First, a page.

Minnesota Threshold Network begins its yearlong focus on Home Vigils with a deeply personal story and an opportunity to participate in a Water Grief Ritual. Join us on September 21st from 7-9 PM CT.
Home Vigils exist in all cultures, but for many people, death has been separated from life by our institutions. MTN shares examples of how home vigils can become commonplace again. We want to inspire those who are closest to the deceased to personalize their own approach to say their final good-byes. Home Vigils are often in addition to more formal public funerals.
Home Vigil Story – Part 1
Join us for Paul Treuer’s compelling story of his father’s 3-day home vigil. Paul’s children had been born at home, and Paul recalled how important that had been for his wife and him. However, a home vigil is not part of normal hospice care and would not have happened without Paul’s desire to care for his father’s body and provide space for the family to honor and grieve him at home. Thankfully, the hospice team included someone who could facilitate a seamless transition from hospice care to family care. Paul hopes you will listen to his radio interview and formulate questions.
Water Ritual Blessing for Grief – Part 2
Join us for a ritual that offers an opportunity to express grief for any losses you may be experiencing, past or current. The ritual is simple, private, and intimate. In preparation, you will receive an email from MTN before the event with ideas on how to build a simple altar to recognize and honor the loss.
Paul Treuer is a retired college educator from Duluth. His story was part of, Through The End of Life series by Two Harbors Community Radio. Stream it at KTWH.org, Episode 6. Ellen Hufschmidt is a Chaplain, Ritualist, Counselor, and Author of With Our Own Hands: A Guidebook for Ritual Blessing of the Dead. She served as a Grief Counselor for 10 years at Essentia Hospice in Duluth, She was a co-producer and lead interviewer of Through the End of Life Series. Ellen is on the Minnesota Threshold Network leadership team.
Reflections on Minnesota Threshold Network Meeting of March 9, 2020,
Reader’s Theater of A Death Caring Community…
Over 65 people and 18 readers filled the space at Falcon Heights United Church of Christ. The Reader’s Theater of A Death Caring Community was a response to the accidental deaths of two teens. Created for a national conference in 2019, this was the first presentation in Minnesota.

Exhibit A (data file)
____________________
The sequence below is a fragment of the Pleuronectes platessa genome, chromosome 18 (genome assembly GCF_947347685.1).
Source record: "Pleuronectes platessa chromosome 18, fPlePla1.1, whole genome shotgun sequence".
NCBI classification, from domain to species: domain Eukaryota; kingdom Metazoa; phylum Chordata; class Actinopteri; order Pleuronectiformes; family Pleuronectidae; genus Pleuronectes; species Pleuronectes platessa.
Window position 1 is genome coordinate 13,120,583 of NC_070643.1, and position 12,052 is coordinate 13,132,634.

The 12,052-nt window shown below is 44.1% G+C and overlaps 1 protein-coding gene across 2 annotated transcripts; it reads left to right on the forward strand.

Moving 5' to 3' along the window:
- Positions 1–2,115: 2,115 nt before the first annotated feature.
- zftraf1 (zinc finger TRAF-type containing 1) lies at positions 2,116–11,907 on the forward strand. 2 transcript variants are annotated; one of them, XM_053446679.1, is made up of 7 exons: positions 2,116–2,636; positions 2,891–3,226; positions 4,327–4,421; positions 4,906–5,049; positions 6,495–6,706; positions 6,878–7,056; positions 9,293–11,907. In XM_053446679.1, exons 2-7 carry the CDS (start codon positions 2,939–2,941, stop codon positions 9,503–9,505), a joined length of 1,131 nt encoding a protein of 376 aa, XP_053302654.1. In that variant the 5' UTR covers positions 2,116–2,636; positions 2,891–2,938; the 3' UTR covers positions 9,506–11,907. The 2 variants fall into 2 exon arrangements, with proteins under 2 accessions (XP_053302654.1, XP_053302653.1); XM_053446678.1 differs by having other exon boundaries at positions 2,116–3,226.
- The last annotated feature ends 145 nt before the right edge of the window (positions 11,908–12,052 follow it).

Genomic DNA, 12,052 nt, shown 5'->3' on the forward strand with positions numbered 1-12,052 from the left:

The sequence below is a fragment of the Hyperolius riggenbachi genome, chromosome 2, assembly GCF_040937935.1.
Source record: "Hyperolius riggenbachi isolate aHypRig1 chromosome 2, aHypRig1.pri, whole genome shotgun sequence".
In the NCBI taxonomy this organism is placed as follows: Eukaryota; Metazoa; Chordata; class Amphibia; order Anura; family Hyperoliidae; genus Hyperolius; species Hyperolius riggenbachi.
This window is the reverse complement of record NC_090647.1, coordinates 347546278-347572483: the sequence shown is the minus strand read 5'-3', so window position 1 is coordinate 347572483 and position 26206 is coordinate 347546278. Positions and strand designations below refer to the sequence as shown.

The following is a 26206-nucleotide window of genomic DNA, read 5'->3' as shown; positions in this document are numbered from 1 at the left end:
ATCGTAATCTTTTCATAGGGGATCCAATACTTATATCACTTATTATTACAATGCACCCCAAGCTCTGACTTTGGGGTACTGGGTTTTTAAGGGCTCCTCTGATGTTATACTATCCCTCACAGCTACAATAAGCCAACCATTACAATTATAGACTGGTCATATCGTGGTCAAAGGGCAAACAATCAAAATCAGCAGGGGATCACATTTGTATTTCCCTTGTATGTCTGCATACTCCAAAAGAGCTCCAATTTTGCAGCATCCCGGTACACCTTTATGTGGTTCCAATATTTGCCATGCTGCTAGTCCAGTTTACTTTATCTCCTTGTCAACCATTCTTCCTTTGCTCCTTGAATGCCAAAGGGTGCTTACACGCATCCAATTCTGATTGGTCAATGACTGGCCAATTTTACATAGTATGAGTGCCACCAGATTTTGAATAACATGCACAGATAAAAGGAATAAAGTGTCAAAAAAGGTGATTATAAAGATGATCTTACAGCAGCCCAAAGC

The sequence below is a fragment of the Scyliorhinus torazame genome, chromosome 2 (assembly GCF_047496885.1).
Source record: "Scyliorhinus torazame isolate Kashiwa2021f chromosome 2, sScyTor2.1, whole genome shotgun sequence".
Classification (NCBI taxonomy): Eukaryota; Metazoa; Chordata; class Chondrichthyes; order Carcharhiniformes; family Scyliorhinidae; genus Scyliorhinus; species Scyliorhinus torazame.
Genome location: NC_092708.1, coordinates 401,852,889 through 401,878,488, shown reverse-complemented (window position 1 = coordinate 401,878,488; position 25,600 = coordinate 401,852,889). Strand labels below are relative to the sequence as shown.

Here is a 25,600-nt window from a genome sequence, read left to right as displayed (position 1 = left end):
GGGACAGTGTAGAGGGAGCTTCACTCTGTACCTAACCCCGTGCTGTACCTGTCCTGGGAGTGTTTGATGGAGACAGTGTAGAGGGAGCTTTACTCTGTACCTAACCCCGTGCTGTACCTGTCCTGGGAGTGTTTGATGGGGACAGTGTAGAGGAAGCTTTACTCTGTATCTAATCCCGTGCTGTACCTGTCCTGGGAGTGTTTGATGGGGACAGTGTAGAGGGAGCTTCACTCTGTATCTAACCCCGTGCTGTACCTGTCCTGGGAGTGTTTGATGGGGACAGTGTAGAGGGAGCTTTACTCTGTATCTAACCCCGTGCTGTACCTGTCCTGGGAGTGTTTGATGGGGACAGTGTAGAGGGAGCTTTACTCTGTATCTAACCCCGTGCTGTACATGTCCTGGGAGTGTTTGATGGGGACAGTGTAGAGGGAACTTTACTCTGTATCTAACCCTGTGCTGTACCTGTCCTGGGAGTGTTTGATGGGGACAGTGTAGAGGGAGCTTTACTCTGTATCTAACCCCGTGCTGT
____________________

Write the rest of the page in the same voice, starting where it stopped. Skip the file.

BACKGROUND for those not at the meeting:
Dennis Dietzel: “When Nina (our daughter) and Kirsten (Linda’s daughter) were killed in an automobile accident and Linda was severely injured, we were so fortunate that the community where the accident occurred had experience with a home vigil. When that was offered as a possibility, we knew immediately it was the right thing. For us and so many others it provided a beginning to our grief journey that was surrounded by love and beauty, and provided a touchstone which has allowed us to give back to others over the years. Just as for birth, the time of death is too precious to give over to others if it is possible for us to claim it for ourselves and our loved ones who have crossed the threshold.”
Linda Bergh: When Marianne and Dennis and I were asked to share our experience for a national conference, we contacted people in NY (and family from Minnesota) and asked them to write their story. Then we created a script and shared it, with people reading their own parts. It was presented at Sacred Gateway Conference on Conscious Dying and After Death Care, and the Journey Beyond in May 2019 for 150 people in Harlemville, NY, where the accident happened in 1996.
This year MTN supported us in sharing this same script – but with readers from Minnesota. All of the readers knew the Dietzel and Bergh families at the time of the accident.
From Ann, attendee: I could see through the story that Kirsten and Nina had laid a foundation, scattered seeds, and ignited love in the community that then became shelter for their passing and solace for their MN families. . . . . I could feel that love when one reader described the dark road and four broken-hearted travelers, coming upon the house with lights, filled with love and a safe place to weep and be with Nina and Kirsten in death.
From Karen, MTN member/leader: I saw Monday evening as a great undertaking and a Celebration of the Story of 1996 for the three of you parents, your daughters and sons and your communities. Thanks so much for your “eloquent authenticity” in sharing the pain and the joy and connectedness that you all experienced. I loved the music as a beautiful expression of the “pauses” that we all need to take in life. You did a wonderful job on the saxophone, piano and lyre.
“Community building in action.”
“I do hope you’ll be able to share your story at other places in the future.”
“I came away with one sentence: “Love is greater than loss.”
From Linda Bergh: What a remarkable evening, I am grateful for this conscious dying work and a community open to experiencing our learnings about how love is always here, even in the most challenging moments. After the reading last night, we talked about community, and I realized this morning that the event itself was an expression of community. Having the courage to be present to each other’s stories builds connection, so that we can listen when our own lives ask us to step up.
With the music of the saxophone and piano still ringing deep inside, I want to thank those who read, those who came, and those who were with us in spirit.
Here is a segment from Kirsten and Nina’s dear friend who was 15 when the accident happened:
Hours and hours of travel – Warm welcoming arms of comfort. The hospital bed with Linda curled up in shock Then – Arriving where I did not want to be ……